[TUHS] My EuroBSDcon talk (preview for commentary)

Bakul Shah bakul at bitblocks.com
Mon Sep 16 09:25:17 AEST 2019

On Sun, 15 Sep 2019 17:46:42 -0400 Clem Cole <clemc at ccc.com> wrote:
> The first UNIX clone that I know about was a V6 version by Whitesmiths,
> called Idris, I want to say in 1977/78.   I believe that Michel's Gien's
> Pascal clone that he talked about a year later started out as V6, but
> morphed to V7 before he was done (and then later morphed again to become
> Chorus in a C++ rewrote).  Mike Malcolm's Thoth (which "Thucks" by the way,
> my wife threw out my tee-shirt years ago;-) was a pseudo V6 clone.   I

Acc. to a paper[1] by Cheriton, Malcom and Melen did the
original small run time executive called Thoth. Cheriton
rewrote it to form the kernel of the system described in the
Feb 1979 CACM article. It used memory mapping, swapping. etc.
They also added a filesystem.

Thoth could not have been a clone of v6.  It used message
passing. More RPC than pipes. And it had "teams", where a
"team" is roughly the same as a Unix process (separate address
space) and a Thoth "process" was a thread in that address
space.  root was "*" (instead of "/") and current dir was "@"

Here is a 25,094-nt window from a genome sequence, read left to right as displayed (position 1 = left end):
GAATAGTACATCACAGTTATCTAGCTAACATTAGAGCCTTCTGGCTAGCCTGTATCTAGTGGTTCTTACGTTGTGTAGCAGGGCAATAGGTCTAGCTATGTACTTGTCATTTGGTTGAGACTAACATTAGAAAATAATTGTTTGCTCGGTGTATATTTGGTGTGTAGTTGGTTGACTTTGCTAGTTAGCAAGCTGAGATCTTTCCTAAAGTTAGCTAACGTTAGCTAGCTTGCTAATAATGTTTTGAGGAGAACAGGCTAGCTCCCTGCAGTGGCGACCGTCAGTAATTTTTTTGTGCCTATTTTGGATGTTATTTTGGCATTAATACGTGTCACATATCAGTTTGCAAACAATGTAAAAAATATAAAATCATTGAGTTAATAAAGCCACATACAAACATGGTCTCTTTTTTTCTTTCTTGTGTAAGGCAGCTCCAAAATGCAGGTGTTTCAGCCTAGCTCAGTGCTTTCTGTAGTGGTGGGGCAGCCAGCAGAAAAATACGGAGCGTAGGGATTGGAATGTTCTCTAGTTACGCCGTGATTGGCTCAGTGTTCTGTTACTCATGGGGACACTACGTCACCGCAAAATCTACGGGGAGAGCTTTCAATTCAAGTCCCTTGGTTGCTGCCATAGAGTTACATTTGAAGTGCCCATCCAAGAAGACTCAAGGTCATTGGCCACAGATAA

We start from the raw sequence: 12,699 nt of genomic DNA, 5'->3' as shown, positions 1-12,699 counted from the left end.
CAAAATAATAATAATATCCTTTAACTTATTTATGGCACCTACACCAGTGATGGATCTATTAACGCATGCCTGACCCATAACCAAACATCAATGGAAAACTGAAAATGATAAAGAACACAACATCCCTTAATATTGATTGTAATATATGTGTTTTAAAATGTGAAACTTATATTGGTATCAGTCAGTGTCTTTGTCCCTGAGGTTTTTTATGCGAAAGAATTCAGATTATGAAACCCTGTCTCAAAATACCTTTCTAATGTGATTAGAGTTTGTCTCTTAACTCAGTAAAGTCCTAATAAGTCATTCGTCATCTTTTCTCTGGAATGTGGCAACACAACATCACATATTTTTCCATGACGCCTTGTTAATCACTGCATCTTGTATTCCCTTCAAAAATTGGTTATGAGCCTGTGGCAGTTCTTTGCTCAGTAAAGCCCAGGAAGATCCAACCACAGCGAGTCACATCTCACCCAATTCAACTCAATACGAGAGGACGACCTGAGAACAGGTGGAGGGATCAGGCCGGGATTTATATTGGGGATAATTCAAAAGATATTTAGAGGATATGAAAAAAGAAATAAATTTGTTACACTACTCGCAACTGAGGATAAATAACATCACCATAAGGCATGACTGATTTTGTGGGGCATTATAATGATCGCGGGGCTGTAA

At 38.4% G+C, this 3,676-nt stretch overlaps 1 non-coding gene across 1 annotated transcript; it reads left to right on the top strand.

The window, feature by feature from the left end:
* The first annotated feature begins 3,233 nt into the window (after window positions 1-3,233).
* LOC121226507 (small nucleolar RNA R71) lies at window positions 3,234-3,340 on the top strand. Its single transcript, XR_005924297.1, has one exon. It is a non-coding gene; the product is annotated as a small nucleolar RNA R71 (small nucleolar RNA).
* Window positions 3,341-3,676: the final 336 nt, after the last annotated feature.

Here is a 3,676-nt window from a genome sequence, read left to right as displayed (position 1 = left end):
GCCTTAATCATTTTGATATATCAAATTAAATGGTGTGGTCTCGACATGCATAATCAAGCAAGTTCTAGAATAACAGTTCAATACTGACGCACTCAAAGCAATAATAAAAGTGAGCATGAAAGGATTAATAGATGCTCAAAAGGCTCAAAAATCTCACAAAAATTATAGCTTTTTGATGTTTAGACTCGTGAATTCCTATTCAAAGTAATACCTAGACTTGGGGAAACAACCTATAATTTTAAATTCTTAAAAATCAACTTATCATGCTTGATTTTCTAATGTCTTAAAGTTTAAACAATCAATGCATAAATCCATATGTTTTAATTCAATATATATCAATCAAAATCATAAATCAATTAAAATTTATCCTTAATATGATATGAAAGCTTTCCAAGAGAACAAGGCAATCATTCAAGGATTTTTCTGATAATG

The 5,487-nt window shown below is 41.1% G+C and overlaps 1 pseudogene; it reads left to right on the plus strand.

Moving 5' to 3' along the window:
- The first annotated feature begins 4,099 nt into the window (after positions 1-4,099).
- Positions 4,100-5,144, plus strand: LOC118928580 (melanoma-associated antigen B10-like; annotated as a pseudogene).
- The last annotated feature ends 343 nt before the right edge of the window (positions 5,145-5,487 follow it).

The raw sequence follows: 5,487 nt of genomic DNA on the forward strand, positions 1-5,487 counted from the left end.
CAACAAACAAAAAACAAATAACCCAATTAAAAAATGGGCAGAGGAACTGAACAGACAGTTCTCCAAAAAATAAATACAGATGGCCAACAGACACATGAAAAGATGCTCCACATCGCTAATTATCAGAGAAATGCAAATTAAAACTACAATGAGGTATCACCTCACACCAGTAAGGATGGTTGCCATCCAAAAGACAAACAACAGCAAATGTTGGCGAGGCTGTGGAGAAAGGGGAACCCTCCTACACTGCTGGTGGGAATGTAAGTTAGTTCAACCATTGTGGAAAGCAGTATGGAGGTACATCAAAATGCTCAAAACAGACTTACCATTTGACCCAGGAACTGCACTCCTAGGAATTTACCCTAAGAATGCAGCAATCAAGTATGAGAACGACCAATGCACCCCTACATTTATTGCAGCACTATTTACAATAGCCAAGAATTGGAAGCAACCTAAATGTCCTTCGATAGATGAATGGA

(instead ".").  A bigger difference was that it had *nodes* or
files and any file can have sub nodes.  There was no
separation between files and directories.

It was an interesting system and a lot of different things
were tried in it. In 1980-81 timeframe AMD forked off a
separate company called AMC to build microcomputers. They
chose Thoth.  I almost worked there but in the end decided I'd
rather do unix and joined Fortune and soon after AMD came to
its senses and shut AMC down.

[1] https://cs.uwaterloo.ca/research/tr/1979/CS-79-19.pdf

> As I mentioned before the first commercial user of UNIX was Rand
> Corporation in LA.  Al Arms of AT&T legal wrote the original $15K/CPU
> license for them.   I don't know how many of those licenses were made
> available, but I've always been under the impression it was under 10.  Like
> a lot of people at the time, this was when the 'glass tty' was just showing
> up in force and Rand updated/wrote a version of ed(1) called the rand(1)
> editor [IIRC, its still available as the 'grand editor' from Dave Yost].

The Rand editor e had nothing in common with ed(1).  e
descended from NED, a 2D editor, invented by Ned Irons in 1967
and described in "A CRT editing system" CACM Jan 1972.

The "Grand editor", derived from e19 is long gone. Even Dave
gave up on it long ago.  Though you can find a separate
version on the 'Net, also derived from e19.  e with its
multiple windows was a joy to use on a 60 line Ann Arbor
Ambassador terminal. I use acme because it too is a tiling
editor like e. It has some goodies not in e but overall e
was a better experience.


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